I’m still learning the art of recipe adapting and substituting. To encourage people to start cooking, I always like reminding people how awful at cooking I was just two years ago, how far I’ve come, and how much more I need to learn. You learn from doing, messing up, and improving. You will get better at it. Trust me.

Running to the Kitchen is currently one of my favorite cooking blogs. I like that her stuff is healthy, not fussy, and tasty. And she’s a runner, holla. Her recipe for Kale and Feta Egg Bake has been my ultimate go-to recipe for a healthy, easy, and AMAZINGLY scrumptious dinner the past couple of months. (Go make it….now.) Last week Gina posted a recipe for Sweet Potato and Kale Bites that I thought I’d try.

I tried making it with a normal muffin tin as I don’t have a mini muffin tin, which the recipe calls for. I learned that I had to double the baking time, but still I’m not so sure if I got it right. Maybe a normal sized muffin tin is just too big to hold a clump of sweet potato together. (Suggestions, anyone?) But I topped a couple of them with eggs and baked them additional 10 minutes and the egg topped ones held together much better than the rest! Maybe the whites helped bind it all together.

Not the most mind-blowing thing I’ve ever made but tasty nonetheless. It’s a wonderful blend of flavors and I love dipping forkfuls of the sweet potato in runny egg yolk. It’s a super nutritious, easy to make breakfast. Until I get a mini muffin tin, I will be making these again and try tweak these mini egg bakes to perfection!


A Hearty Brunch: Sunday Sweet Potato with Onions, Sausage and Eggs

Breakfast is a luxury for me these days, which makes me SO sad because it’s my favorite meal. Unfortunately, because I’m a go-go-go person and like to maximize the little sleep I do get, I rarely have time to eat a real breakfast, let alone a lazy Sunday brunch. It’s unacceptable that I’m so inexperienced at making my favorite foods. So, a couple of Sundays ago, I was determined to make brunch happen. Never mind that it was almost 3pm and we had to rush out in 2 hours–we were going to sit down and eat brunch.

I was inspired by a recipe for Sweet Potato Hash with Caramelized Onions, Sausage & Eggs on the Kitchn. I get extremely excited when I see recipes for pretty much anything topped with a runny egg, but sweet potato, onion, sausage? Music to my ears. Because of our time constraints (facial appointment, holla!), I made a slightly quicker, down-sized version. The result? A seriously delicious, nourishing meal that we couldn’t help but scarf down within minutes.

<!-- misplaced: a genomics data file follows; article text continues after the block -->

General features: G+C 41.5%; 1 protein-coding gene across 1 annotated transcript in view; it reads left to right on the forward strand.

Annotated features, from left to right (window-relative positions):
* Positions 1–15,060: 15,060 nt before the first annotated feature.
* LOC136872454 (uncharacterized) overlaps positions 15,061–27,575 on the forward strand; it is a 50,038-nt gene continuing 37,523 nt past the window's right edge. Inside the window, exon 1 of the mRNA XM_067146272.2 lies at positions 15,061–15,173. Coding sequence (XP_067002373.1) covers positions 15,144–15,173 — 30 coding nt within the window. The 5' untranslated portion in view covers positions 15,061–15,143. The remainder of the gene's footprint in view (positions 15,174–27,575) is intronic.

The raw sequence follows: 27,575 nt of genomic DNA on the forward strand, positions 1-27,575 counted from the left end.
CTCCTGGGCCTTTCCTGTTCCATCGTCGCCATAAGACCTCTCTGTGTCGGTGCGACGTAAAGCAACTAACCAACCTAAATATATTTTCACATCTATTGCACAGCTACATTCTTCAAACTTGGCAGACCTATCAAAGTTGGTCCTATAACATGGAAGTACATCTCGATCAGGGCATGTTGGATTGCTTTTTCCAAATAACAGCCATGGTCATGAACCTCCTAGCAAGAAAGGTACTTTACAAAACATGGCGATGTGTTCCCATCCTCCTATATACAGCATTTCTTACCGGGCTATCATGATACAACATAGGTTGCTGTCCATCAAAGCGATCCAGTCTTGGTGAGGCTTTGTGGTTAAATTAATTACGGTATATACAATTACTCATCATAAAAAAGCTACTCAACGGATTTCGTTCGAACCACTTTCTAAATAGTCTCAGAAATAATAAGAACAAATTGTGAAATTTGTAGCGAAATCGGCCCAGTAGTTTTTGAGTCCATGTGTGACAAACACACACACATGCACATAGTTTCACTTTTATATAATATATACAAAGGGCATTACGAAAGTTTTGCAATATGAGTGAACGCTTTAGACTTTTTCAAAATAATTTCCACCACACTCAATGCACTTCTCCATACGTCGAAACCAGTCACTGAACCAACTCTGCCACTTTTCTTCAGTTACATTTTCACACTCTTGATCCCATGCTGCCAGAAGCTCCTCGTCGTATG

Sunday Sweet Potato with Onions, Sausage and Eggs
Makes 4 servings
About 600 calories per serving

Adapted from The Kitchn

2lbs unpeeled sweet potatoes, washed and scrubbed
3 garlic cloves, minced
2 tablespoons fresh rosemary, minced
2 tablespoons olive oil
1 tablespoon kosher salt
Freshly ground black pepper
2 tablespoons unsalted butter
1/2 pound fresh chorizo or Italian sausage
1 large onion, cut into thin slices
Kosher salt
4 large farm fresh eggs
Parmesan cheese (optional)

Heat the oven to 450°F.

Chop the sweet potato into 1/2-inch cubes. Put the sweet potatoes, garlic, rosemary, olive oil, 1 tablespoon of salt, and pepper in a large bowl and mix to combine. Set aside.

Melt 1 tablespoon of butter in a skillet over medium-high heat. Remove the sausage from its casing and into the skillet. Cook for about 10 minutes, breaking it up with your spatula as you go along, until browned.

While the sausage is cooking, melt the remaining tablespoon of butter in another skillet over medium-high heat. Add the onions and sprinkle with a little Kosher salt. Sauté for a few minutes until the onions are soft.

Remove the cooked onions and sausage from their skillets and stir into the large bowl of sweet potatoes. Spread out the sweet potatoes evenly in a 9×13 baking pan. Roast the sweet potatoes for about 30 minutes until soft.

Remove the pan from the oven and lower heat to 375°F. Crack 4 eggs over the potatoes, giving them enough space in between so that the egg whites don’t run into each other. Return the pan to the oven and bake for 10 minutes until the eggs are cooked but still runny. Sprinkle eggs with parmesan and salt, if you wish. Serve immediately.